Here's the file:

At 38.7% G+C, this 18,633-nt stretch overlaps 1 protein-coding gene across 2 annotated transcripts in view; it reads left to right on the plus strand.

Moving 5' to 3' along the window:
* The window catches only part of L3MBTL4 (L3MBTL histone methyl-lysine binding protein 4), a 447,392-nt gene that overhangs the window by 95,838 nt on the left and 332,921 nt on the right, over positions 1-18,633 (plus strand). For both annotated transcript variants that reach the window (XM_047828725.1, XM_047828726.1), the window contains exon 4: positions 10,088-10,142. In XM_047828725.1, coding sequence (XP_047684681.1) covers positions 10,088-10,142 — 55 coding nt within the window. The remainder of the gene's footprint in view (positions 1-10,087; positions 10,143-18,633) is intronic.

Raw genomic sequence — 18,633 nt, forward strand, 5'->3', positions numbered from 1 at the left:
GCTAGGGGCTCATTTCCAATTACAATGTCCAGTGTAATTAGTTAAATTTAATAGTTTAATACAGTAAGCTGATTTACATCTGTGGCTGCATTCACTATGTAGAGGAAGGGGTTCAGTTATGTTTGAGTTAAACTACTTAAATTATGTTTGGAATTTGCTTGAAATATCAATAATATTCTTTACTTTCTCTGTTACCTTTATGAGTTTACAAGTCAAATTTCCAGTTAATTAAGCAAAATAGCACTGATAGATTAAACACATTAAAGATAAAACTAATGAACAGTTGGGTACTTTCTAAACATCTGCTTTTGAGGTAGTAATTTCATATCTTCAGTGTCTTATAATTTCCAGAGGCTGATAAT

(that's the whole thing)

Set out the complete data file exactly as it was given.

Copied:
At 38.7% G+C, this 18,633-nt stretch overlaps 1 protein-coding gene across 2 annotated transcripts in view; it reads left to right on the plus strand.

Moving 5' to 3' along the window:
* The window catches only part of L3MBTL4 (L3MBTL histone methyl-lysine binding protein 4), a 447,392-nt gene that overhangs the window by 95,838 nt on the left and 332,921 nt on the right, over positions 1-18,633 (plus strand). For both annotated transcript variants that reach the window (XM_047828725.1, XM_047828726.1), the window contains exon 4: positions 10,088-10,142. In XM_047828725.1, coding sequence (XP_047684681.1) covers positions 10,088-10,142 — 55 coding nt within the window. The remainder of the gene's footprint in view (positions 1-10,087; positions 10,143-18,633) is intronic.

Raw genomic sequence — 18,633 nt, forward strand, 5'->3', positions numbered from 1 at the left:
GCTAGGGGCTCATTTCCAATTACAATGTCCAGTGTAATTAGTTAAATTTAATAGTTTAATACAGTAAGCTGATTTACATCTGTGGCTGCATTCACTATGTAGAGGAAGGGGTTCAGTTATGTTTGAGTTAAACTACTTAAATTATGTTTGGAATTTGCTTGAAATATCAATAATATTCTTTACTTTCTCTGTTACCTTTATGAGTTTACAAGTCAAATTTCCAGTTAATTAAGCAAAATAGCACTGATAGATTAAACACATTAAAGATAAAACTAATGAACAGTTGGGTACTTTCTAAACATCTGCTTTTGAGGTAGTAATTTCATATCTTCAGTGTCTTATAATTTCCAGAGGCTGATAAT